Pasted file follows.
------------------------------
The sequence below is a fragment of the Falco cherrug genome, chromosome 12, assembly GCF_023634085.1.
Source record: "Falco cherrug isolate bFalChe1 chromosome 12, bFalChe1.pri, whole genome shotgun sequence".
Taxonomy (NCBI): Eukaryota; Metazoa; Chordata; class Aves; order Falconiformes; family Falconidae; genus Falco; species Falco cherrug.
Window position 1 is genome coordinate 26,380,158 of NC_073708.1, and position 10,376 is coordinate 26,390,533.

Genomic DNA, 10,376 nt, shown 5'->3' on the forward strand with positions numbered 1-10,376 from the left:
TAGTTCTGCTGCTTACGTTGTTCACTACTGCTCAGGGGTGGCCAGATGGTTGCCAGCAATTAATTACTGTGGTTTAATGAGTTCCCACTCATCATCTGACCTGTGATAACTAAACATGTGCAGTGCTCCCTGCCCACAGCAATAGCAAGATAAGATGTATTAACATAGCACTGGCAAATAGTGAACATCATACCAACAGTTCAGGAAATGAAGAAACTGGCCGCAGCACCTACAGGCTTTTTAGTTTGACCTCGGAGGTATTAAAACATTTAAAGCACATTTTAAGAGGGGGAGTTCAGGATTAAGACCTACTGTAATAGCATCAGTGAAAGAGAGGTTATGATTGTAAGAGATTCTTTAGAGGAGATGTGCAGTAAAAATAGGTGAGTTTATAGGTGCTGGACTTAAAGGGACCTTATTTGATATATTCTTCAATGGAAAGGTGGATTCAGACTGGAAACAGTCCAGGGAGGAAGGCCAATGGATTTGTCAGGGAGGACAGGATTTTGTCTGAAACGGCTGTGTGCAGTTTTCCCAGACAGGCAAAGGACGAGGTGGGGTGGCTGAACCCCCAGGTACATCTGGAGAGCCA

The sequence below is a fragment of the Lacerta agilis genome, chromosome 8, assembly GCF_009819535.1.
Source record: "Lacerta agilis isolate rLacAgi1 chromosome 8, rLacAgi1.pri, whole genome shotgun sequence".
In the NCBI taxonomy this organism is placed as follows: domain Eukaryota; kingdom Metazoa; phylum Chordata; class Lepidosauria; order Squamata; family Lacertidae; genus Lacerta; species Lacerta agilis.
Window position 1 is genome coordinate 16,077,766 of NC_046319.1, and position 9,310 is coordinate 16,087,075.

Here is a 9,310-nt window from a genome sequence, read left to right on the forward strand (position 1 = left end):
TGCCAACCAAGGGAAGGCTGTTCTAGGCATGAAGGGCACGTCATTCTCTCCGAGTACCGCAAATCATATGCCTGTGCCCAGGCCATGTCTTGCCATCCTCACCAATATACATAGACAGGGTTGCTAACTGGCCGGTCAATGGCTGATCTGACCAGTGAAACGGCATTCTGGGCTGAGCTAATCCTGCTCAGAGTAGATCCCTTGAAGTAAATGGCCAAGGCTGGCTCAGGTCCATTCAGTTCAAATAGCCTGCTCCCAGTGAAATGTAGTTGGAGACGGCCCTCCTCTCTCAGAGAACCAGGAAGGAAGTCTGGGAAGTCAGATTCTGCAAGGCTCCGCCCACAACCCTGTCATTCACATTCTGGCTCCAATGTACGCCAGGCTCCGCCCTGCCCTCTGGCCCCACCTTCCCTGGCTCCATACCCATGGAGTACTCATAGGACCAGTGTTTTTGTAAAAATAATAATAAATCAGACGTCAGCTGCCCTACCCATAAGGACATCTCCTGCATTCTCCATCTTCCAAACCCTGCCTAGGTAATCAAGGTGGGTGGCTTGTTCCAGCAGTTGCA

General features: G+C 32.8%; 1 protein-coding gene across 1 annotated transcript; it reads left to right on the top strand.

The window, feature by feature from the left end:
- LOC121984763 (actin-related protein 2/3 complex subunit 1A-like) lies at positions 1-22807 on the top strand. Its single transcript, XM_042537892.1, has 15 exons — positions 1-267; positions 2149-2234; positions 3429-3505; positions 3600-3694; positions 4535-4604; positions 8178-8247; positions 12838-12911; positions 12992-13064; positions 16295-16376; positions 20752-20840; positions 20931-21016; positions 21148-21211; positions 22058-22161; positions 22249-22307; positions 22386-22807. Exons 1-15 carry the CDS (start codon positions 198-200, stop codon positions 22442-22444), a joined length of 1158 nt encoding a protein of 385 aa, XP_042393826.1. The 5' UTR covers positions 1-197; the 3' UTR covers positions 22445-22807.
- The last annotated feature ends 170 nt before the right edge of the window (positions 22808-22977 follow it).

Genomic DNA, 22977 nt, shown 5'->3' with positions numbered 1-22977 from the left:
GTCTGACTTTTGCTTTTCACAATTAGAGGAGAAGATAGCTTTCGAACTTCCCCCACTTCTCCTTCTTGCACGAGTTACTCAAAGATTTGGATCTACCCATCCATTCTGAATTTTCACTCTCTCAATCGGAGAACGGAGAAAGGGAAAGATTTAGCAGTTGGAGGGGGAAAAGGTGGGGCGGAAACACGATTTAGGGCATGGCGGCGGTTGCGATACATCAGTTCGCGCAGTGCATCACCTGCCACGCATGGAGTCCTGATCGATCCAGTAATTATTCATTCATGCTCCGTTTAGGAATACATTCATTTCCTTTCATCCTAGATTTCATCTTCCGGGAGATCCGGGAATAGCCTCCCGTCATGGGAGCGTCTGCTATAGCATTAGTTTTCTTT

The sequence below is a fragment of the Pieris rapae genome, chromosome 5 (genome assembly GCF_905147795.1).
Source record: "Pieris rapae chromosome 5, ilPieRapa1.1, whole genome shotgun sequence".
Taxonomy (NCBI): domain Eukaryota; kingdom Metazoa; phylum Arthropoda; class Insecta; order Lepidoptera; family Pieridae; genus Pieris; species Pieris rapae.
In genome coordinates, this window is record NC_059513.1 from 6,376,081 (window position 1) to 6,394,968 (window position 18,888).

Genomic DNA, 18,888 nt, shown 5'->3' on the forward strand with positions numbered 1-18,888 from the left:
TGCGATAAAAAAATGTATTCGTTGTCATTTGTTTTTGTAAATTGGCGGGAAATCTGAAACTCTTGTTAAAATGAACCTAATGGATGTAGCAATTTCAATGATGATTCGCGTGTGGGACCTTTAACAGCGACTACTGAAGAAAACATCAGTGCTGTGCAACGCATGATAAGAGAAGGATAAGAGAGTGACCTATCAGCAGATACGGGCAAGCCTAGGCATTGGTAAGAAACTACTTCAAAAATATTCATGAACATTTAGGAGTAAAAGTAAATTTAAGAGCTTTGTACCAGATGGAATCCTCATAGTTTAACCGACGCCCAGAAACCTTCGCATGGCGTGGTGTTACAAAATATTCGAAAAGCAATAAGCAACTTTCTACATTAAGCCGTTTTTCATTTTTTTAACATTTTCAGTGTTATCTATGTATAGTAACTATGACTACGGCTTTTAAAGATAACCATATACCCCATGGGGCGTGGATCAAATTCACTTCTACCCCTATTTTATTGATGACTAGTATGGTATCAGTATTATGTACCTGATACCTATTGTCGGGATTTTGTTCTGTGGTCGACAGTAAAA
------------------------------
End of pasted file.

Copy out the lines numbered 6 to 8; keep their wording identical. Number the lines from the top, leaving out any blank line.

TAGTTCTGCTGCTTACGTTGTTCACTACTGCTCAGGGGTGGCCAGATGGTTGCCAGCAATTAATTACTGTGGTTTAATGAGTTCCCACTCATCATCTGACCTGTGATAACTAAACATGTGCAGTGCTCCCTGCCCACAGCAATAGCAAGATAAGATGTATTAACATAGCACTGGCAAATAGTGAACATCATACCAACAGTTCAGGAAATGAAGAAACTGGCCGCAGCACCTACAGGCTTTTTAGTTTGACCTCGGAGGTATTAAAACATTTAAAGCACATTTTAAGAGGGGGAGTTCAGGATTAAGACCTACTGTAATAGCATCAGTGAAAGAGAGGTTATGATTGTAAGAGATTCTTTAGAGGAGATGTGCAGTAAAAATAGGTGAGTTTATAGGTGCTGGACTTAAAGGGACCTTATTTGATATATTCTTCAATGGAAAGGTGGATTCAGACTGGAAACAGTCCAGGGAGGAAGGCCAATGGATTTGTCAGGGAGGACAGGATTTTGTCTGAAACGGCTGTGTGCAGTTTTCCCAGACAGGCAAAGGACGAGGTGGGGTGGCTGAACCCCCAGGTACATCTGGAGAGCCA

The sequence below is a fragment of the Lacerta agilis genome, chromosome 8, assembly GCF_009819535.1.
Source record: "Lacerta agilis isolate rLacAgi1 chromosome 8, rLacAgi1.pri, whole genome shotgun sequence".